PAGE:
Pixels does not select the images to be uploaded to its websites, Contributors do. (Broihier Tr. vol. 3, 10:25-11:3.) Pixels does not direct what is bought, created, or sold. (Id. at 90:17-19.) Rather, Pixels controls only the code which facilitates transactions between vendors, Contributors, and buyers, not what images are uploaded onto its service. (Id. at 90:21-91:3.) Pixels explicitly prohibits infringing content and has implemented a system to remove infringement and infringing Contributors as quickly as possible. (Id. at 23:8-24:7.) Indeed, Pixels has promptly removed images that MPTV alleged to be infringing during this action. (Id. at 117:23-119:2.)
In sum, MPTV has failed to show that Pixels caused the alleged infringement through its volitional conduct and its claims for direct copyright infringement must fail.
IV. AFFIRMATIVE DEFENSE - DMCA SAFE HARBOR
Pixels is also not liable for the monetary relief that MPTV seeks because of the DMCA safe harbor, 17 U.S.C. § 512(c). To establish this DMCA affirmative defense, Pixels must prove that it:
(a) is a service provider of network communication services, online services or network access;9th Cir. Manual of Model Civ. Jury Instructions § 17.30; see also 17 U.S.C. § 512(c), (i).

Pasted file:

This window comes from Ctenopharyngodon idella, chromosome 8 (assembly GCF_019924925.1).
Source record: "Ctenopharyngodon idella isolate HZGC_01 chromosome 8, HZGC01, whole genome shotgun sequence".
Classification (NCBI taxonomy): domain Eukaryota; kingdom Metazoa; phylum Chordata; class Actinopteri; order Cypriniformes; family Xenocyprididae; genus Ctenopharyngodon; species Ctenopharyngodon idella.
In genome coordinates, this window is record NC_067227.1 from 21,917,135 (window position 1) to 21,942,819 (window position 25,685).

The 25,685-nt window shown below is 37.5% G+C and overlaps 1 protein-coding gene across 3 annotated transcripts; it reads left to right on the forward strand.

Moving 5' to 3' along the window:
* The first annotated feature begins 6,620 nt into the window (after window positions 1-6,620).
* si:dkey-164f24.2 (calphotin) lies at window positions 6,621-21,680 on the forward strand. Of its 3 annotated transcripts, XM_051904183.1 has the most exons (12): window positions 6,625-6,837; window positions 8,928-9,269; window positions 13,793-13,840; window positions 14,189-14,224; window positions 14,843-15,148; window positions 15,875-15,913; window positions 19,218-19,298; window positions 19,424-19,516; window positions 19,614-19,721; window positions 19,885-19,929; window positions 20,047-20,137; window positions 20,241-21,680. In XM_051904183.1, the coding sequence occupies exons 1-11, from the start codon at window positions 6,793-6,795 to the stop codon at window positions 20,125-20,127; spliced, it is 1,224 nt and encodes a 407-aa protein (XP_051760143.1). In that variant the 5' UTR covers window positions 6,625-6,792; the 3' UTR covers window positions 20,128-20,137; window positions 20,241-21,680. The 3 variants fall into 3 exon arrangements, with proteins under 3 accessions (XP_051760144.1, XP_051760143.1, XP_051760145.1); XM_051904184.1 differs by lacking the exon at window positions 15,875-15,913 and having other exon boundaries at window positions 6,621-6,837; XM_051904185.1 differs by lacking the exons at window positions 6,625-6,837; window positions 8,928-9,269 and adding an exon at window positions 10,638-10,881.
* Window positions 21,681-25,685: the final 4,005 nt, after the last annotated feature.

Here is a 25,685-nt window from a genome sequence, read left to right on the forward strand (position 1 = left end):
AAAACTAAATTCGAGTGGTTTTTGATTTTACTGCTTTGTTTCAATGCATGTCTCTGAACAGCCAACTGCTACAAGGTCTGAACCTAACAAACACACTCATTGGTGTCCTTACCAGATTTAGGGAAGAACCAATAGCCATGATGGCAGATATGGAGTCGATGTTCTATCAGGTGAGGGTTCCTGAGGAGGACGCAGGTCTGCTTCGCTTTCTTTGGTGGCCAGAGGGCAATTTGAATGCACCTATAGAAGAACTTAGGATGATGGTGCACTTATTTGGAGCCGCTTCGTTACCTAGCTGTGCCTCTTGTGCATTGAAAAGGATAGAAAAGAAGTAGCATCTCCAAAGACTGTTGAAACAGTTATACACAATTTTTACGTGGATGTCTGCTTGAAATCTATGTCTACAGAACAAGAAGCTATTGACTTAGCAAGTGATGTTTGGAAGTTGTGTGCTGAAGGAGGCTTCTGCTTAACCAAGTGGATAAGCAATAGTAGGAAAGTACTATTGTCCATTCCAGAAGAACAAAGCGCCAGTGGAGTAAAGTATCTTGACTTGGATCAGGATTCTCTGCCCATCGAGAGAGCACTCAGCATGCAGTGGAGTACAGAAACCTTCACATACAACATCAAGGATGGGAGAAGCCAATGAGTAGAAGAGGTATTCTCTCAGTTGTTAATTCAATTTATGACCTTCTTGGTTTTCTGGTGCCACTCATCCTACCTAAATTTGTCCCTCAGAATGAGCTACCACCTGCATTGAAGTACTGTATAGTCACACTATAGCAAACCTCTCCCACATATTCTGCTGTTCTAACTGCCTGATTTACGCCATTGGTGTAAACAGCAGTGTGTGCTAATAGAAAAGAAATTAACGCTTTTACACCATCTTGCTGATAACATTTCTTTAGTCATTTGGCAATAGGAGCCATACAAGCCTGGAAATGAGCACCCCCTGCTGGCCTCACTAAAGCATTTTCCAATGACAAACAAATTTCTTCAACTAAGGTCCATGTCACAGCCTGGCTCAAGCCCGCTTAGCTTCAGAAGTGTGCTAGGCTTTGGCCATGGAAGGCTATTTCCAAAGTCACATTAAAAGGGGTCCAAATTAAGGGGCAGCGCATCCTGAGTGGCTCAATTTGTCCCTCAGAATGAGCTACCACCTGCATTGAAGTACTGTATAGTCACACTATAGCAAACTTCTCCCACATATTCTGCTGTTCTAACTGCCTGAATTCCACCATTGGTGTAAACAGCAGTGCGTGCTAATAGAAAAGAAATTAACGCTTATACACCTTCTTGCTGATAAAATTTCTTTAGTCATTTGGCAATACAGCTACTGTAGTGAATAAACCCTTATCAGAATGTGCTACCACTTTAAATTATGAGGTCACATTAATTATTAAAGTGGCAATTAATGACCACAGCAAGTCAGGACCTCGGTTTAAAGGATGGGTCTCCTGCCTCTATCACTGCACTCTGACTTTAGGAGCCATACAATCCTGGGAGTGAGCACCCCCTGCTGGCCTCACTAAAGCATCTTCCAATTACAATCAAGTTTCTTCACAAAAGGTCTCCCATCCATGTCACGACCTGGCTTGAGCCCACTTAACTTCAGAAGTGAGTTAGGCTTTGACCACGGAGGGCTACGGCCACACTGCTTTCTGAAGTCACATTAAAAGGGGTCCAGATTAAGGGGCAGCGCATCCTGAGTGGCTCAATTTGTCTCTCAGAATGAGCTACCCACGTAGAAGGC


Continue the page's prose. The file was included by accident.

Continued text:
(b) adopted, reasonably implemented and informed users of a policy to terminate users who are repeat copyright infringers;
(c) accommodated and did not interfere with standard technical measures used to identify or protect copyrighted works;
(d) designated an agent to receive notifications of claimed infringement, and made the agent's name, phone number and email address available on its website and to the Copyright Office;
(e) is facing liability for copyright infringement based on information residing on the defendant's systems or networks at the direction of users;
(f) lacked actual knowledge that the material or activity on the system or network was infringing;
(g) was either (1) not aware of facts or circumstances from which specific infringing activity was apparent, or (2) upon obtaining knowledge or awareness or upon receiving a valid notification of claimed infringement, acted expeditiously to remove or disable access to the material; and
(h) while having the right and ability to control the infringing activity, did not receive a financial benefit directly attributable to the infringing activity.